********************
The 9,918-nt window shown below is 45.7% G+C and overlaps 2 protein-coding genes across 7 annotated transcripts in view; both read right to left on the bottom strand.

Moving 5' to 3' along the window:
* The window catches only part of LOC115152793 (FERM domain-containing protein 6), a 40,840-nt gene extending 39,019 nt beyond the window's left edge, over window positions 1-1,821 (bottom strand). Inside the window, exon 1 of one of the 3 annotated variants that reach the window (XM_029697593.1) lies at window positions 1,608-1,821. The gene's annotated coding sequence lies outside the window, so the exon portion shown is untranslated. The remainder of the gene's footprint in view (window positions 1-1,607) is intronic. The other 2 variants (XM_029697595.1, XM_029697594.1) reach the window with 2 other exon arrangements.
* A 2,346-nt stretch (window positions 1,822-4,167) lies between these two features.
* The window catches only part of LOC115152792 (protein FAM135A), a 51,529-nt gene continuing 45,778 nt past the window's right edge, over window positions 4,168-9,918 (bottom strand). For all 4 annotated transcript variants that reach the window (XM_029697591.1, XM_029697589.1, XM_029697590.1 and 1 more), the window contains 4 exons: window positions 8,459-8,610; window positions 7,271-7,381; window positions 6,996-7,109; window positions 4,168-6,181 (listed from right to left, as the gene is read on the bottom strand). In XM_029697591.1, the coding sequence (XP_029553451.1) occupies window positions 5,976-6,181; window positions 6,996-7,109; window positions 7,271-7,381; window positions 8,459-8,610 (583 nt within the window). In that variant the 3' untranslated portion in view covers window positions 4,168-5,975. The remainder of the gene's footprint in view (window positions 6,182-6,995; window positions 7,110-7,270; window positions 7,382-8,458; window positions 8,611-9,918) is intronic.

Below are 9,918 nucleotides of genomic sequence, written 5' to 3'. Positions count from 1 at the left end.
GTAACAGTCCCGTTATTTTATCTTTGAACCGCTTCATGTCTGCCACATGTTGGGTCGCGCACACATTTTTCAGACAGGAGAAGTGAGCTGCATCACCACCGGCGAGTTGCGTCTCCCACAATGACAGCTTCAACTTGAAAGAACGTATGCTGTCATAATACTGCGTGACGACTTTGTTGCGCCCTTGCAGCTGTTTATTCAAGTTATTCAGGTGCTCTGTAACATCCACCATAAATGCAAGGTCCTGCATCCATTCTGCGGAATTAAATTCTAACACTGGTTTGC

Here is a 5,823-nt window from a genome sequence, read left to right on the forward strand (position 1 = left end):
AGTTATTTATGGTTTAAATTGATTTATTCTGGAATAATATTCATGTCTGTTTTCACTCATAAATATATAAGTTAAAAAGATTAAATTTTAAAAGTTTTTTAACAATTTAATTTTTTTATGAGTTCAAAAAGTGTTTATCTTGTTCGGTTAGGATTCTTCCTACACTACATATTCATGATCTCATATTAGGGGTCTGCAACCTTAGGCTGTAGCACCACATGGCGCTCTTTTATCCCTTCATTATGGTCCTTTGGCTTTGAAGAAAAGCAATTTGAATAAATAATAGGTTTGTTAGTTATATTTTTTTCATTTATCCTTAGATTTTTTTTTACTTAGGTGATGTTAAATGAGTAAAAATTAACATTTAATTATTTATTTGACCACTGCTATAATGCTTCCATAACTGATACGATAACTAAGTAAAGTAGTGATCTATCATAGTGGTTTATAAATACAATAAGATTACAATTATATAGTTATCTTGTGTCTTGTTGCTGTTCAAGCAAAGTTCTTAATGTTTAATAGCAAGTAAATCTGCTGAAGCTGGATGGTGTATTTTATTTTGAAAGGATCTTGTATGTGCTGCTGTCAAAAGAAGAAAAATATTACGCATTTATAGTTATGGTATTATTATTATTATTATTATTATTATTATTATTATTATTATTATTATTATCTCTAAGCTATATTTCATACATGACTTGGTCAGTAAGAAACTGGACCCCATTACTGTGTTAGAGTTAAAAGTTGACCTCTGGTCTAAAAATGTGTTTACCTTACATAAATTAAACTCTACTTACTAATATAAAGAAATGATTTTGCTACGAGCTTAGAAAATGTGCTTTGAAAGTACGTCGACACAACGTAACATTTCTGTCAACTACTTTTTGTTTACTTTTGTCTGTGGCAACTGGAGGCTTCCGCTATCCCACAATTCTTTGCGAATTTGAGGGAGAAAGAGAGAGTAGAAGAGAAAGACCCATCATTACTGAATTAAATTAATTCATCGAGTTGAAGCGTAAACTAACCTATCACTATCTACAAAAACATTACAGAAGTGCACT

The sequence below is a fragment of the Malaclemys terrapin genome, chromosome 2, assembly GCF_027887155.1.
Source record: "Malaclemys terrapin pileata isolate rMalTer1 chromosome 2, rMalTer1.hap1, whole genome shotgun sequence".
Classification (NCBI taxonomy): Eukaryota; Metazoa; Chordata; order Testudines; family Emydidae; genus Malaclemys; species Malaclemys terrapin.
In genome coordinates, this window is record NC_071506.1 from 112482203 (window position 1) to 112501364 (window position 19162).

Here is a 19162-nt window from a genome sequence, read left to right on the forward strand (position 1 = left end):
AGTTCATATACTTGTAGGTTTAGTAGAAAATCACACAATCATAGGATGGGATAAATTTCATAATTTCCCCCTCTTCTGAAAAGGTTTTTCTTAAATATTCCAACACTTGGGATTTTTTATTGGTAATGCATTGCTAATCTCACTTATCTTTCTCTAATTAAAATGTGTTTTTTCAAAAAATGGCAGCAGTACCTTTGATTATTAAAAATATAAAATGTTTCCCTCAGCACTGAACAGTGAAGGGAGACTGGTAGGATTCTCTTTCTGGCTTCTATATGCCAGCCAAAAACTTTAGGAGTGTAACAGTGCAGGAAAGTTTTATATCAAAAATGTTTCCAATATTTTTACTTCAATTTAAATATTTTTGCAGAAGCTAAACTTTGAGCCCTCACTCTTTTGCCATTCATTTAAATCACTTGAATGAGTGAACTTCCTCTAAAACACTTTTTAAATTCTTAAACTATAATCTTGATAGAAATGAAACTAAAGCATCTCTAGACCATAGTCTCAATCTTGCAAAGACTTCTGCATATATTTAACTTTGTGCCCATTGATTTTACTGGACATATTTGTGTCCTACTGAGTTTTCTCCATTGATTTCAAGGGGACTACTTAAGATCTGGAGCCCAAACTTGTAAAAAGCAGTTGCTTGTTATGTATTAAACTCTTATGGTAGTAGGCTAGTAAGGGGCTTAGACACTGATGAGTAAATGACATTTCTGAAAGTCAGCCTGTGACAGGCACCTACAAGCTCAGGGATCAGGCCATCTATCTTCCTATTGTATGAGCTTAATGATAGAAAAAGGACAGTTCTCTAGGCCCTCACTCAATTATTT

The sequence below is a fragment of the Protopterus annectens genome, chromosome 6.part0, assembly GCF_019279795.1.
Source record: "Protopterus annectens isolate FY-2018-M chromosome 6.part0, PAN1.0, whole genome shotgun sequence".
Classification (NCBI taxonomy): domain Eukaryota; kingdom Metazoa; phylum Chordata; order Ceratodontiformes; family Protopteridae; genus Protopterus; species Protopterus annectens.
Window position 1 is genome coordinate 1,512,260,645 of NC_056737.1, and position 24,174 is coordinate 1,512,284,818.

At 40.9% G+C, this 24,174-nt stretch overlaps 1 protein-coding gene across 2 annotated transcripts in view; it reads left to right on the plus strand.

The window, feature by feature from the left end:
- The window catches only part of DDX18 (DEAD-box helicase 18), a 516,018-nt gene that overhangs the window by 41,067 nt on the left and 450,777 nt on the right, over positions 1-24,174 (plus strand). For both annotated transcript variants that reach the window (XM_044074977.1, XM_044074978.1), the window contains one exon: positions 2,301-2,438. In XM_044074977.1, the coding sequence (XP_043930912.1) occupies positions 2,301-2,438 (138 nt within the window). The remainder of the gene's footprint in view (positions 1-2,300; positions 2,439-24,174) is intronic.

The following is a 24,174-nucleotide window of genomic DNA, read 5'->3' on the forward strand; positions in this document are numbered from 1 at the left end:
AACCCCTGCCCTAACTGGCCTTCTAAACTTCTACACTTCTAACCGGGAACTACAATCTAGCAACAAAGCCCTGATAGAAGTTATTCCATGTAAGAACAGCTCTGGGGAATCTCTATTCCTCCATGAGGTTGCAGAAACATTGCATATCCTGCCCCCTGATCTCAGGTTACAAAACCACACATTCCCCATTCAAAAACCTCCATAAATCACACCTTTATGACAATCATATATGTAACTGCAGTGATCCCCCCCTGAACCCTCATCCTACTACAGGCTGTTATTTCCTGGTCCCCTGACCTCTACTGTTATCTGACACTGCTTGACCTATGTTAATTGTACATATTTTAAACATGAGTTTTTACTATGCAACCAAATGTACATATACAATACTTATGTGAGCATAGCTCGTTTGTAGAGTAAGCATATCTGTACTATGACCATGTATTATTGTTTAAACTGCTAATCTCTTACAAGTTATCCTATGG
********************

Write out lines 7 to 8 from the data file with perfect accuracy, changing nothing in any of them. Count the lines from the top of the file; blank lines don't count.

GTAACAGTCCCGTTATTTTATCTTTGAACCGCTTCATGTCTGCCACATGTTGGGTCGCGCACACATTTTTCAGACAGGAGAAGTGAGCTGCATCACCACCGGCGAGTTGCGTCTCCCACAATGACAGCTTCAACTTGAAAGAACGTATGCTGTCATAATACTGCGTGACGACTTTGTTGCGCCCTTGCAGCTGTTTATTCAAGTTATTCAGGTGCTCTGTAACATCCACCATAAATGCAAGGTCCTGCATCCATTCTGCGGAATTAAATTCTAACACTGGTTTGC

Here is a 5,823-nt window from a genome sequence, read left to right on the forward strand (position 1 = left end):